Members of the public are welcome to attend. Other events are planned for Washington, D.C., Dallas, and Chicago.

— Cynthia Laird, February 2, 2010 @ 5:47 pm PST
Filed under: Uncategorized

Speier to remain in Congress, ends talk of state run

Congresswoman Jackie Speier (D-San Mateo) announced Tuesday that she intends to run for another term in the U.S. House, ending speculation that she would instead run for state Attorney General in the June primary.

Talk of Speier’s possible abandonment of her federal office had set off wide speculation on who would run for her Congress seat, which stretches from Diamond Heights in San Francisco south down the Peninsula to San Mateo.

As the Bay Area Reporter‘s online Political Notes column had reported Monday, two potential gay contenders could have been state Senator Mark Leno (D-San Francisco) and San Mateo County Supervisor Rich Gordon.

Gordon is one of five out candidates running in state Assembly races in the June primary and his campaign consultant Alex Tourk had dismissed any talk of his abandoning the race in an email to the B.A.R.

“Rich is wholeheartedly committed to the 21st Assembly race,” wrote Tourk.

Speier, 59, was elected to Congress in 2008 following the death of long-term House member Rep. Tom Lantos, who died from cancer. A recent poll showed she would have been the Democrat to beat if she had entered the AG race.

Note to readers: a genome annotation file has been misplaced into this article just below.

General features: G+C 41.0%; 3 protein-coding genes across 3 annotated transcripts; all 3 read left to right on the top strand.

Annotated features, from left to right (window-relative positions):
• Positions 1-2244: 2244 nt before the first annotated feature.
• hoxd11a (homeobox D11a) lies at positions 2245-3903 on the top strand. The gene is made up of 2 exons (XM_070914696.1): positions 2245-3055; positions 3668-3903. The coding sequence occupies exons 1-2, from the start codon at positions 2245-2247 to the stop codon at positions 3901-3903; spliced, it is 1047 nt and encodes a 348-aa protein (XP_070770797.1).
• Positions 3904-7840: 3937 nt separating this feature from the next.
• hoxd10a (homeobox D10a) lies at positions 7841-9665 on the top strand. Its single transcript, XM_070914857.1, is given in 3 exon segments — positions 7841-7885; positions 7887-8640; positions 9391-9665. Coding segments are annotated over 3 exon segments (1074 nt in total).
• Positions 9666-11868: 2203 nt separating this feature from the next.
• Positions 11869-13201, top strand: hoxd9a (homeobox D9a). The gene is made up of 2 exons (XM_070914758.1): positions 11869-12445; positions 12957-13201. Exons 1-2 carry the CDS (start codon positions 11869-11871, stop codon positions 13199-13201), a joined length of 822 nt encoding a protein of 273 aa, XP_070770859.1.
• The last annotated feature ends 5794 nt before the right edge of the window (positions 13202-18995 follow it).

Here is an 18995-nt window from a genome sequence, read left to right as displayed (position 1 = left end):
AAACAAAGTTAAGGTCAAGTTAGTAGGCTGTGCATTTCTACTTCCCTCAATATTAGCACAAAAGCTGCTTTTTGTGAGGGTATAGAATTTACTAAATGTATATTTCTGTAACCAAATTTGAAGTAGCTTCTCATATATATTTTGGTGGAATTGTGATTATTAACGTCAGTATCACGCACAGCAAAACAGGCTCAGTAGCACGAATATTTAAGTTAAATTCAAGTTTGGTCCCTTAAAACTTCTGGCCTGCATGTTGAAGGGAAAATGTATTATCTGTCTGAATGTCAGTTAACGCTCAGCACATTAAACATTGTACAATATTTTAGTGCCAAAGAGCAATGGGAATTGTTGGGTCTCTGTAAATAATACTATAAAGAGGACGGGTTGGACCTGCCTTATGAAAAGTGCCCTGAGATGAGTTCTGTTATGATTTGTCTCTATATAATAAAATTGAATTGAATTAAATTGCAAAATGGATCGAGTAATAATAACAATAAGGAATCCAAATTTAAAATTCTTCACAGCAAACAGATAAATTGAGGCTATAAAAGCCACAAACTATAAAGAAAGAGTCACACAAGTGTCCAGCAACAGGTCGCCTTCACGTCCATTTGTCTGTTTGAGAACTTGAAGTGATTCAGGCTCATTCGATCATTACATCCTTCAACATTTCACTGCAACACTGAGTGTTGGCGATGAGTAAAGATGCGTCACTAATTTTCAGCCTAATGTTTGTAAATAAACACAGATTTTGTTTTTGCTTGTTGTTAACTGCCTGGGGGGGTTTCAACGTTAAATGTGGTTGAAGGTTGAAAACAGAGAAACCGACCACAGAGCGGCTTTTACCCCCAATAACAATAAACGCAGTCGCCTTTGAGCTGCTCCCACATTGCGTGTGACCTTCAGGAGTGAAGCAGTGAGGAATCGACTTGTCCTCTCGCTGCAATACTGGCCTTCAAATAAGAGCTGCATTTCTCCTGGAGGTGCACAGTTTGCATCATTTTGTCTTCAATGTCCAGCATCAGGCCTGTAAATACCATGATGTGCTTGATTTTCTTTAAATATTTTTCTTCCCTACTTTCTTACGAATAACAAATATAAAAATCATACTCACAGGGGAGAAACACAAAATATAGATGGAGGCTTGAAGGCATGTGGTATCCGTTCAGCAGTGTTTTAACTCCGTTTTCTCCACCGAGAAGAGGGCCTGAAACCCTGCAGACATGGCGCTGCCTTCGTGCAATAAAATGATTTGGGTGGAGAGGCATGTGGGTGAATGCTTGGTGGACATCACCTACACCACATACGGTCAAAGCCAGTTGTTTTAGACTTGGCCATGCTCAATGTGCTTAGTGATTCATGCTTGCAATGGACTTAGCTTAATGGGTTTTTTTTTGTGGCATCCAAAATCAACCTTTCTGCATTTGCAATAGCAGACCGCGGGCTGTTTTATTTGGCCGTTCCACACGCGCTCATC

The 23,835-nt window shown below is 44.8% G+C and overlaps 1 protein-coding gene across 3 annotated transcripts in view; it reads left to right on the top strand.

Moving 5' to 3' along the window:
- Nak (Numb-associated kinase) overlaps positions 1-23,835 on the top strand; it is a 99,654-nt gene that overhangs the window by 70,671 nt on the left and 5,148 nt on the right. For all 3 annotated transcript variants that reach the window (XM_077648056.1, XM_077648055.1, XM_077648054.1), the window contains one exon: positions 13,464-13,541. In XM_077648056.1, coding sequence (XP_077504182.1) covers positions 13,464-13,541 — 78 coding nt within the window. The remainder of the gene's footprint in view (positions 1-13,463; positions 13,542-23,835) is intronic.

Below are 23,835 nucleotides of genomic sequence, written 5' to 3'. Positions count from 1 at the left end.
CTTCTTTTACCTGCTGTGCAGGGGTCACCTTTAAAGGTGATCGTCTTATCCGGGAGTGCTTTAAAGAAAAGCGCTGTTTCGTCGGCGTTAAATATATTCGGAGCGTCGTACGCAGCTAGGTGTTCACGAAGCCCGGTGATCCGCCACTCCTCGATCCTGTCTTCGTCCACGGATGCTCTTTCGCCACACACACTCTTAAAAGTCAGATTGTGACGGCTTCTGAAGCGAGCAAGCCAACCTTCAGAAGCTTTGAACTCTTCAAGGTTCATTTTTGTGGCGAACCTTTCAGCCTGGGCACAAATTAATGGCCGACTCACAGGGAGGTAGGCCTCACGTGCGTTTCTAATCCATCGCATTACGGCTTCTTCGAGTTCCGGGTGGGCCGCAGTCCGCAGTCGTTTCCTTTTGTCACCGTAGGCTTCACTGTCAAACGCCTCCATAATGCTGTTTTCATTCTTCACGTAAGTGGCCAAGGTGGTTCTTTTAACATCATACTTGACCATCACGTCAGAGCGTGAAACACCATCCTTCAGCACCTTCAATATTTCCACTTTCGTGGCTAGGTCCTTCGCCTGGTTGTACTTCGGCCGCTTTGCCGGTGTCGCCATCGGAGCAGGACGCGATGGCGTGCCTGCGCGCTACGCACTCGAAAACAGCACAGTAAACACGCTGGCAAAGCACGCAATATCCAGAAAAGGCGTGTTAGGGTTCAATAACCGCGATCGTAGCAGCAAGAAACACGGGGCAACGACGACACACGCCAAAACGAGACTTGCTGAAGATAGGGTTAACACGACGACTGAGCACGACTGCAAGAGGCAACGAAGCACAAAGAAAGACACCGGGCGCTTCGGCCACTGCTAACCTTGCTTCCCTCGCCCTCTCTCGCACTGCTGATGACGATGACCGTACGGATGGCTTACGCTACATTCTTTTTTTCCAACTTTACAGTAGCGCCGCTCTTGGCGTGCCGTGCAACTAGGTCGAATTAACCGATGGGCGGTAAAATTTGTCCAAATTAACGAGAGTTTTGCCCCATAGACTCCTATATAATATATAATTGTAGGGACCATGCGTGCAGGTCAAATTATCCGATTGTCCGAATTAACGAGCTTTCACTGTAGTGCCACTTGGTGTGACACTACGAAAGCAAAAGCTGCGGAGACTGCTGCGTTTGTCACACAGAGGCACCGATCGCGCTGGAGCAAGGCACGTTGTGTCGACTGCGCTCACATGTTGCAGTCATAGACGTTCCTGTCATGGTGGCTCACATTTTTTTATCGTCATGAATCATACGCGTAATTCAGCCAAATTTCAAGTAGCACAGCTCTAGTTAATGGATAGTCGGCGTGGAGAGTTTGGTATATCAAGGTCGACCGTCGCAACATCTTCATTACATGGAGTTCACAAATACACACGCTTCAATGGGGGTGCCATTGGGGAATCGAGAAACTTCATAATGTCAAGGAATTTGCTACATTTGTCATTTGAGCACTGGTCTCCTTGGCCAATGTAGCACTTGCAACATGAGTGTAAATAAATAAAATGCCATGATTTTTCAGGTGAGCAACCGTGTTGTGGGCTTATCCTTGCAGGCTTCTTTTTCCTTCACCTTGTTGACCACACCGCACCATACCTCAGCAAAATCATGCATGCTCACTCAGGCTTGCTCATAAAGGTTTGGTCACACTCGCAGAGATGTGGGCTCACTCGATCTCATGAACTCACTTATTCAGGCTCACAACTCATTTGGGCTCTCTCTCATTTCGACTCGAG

Sacramento would also have been closer to home and her family. Speier is raising a teenage daughter and flies home almost every weekend from Washington D.C.

But in her statement Tuesday afternoon, Speier said she had more work to do in the nation’s capital.

“I am thankful that so many supporters came forward to urge me to run for statewide office, but after talking it over with my family, I have decided to stay in Congress,” stated Speier. “I am convinced it is the right thing to do for my family, and I believe I can best serve my constituents by remaining in Congress and working hard on consumer protection, financial reform, jobs, and health care.”

Speier is  a member of the financial services committee, the oversight and government reform committee, and the select committee on energy independence and global warming. She has also been an ally of the LGBT community.

“My constituents have given me an extraordinary opportunity to protect the environment, the elderly, and a woman’s right to choose,” stated Speier. “I am grateful to serve in Congress, and I do not take a single day for granted.”

The move increases the likelihood that state Senator Leland Yee (D-San Francisco) will run for mayor in 2011. Openly gay Supervisor Bevan Dufty so far is the only declared candidate in the race.

— Matthew S. Bajko, @ 3:38 pm PST
Filed under: Uncategorized